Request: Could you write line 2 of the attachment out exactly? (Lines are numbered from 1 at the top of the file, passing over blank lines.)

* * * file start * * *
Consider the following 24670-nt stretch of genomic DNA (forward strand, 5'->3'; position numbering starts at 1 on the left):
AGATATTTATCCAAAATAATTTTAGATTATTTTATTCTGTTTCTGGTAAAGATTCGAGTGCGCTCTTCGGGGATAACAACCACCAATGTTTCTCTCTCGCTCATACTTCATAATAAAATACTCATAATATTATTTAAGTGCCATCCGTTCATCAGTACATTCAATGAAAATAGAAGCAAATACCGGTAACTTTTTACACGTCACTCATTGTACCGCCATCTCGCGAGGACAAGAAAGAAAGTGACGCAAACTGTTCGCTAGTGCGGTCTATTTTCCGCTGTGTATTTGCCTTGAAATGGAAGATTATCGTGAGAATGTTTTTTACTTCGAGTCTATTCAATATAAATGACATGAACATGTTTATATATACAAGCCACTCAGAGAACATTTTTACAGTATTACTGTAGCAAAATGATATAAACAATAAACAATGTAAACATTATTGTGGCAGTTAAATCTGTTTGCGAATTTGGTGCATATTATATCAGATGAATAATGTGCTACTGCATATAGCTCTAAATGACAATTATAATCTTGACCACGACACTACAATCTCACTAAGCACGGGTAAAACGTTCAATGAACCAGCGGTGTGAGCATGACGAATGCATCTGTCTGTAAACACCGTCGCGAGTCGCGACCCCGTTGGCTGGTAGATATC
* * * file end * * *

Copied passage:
AGATATTTATCCAAAATAATTTTAGATTATTTTATTCTGTTTCTGGTAAAGATTCGAGTGCGCTCTTCGGGGATAACAACCACCAATGTTTCTCTCTCGCTCATACTTCATAATAAAATACTCATAATATTATTTAAGTGCCATCCGTTCATCAGTACATTCAATGAAAATAGAAGCAAATACCGGTAACTTTTTACACGTCACTCATTGTACCGCCATCTCGCGAGGACAAGAAAGAAAGTGACGCAAACTGTTCGCTAGTGCGGTCTATTTTCCGCTGTGTATTTGCCTTGAAATGGAAGATTATCGTGAGAATGTTTTTTACTTCGAGTCTATTCAATATAAATGACATGAACATGTTTATATATACAAGCCACTCAGAGAACATTTTTACAGTATTACTGTAGCAAAATGATATAAACAATAAACAATGTAAACATTATTGTGGCAGTTAAATCTGTTTGCGAATTTGGTGCATATTATATCAGATGAATAATGTGCTACTGCATATAGCTCTAAATGACAATTATAATCTTGACCACGACACTACAATCTCACTAAGCACGGGTAAAACGTTCAATGAACCAGCGGTGTGAGCATGACGAATGCATCTGTCTGTAAACACCGTCGCGAGTCGCGACCCCGTTGGCTGGTAGATATC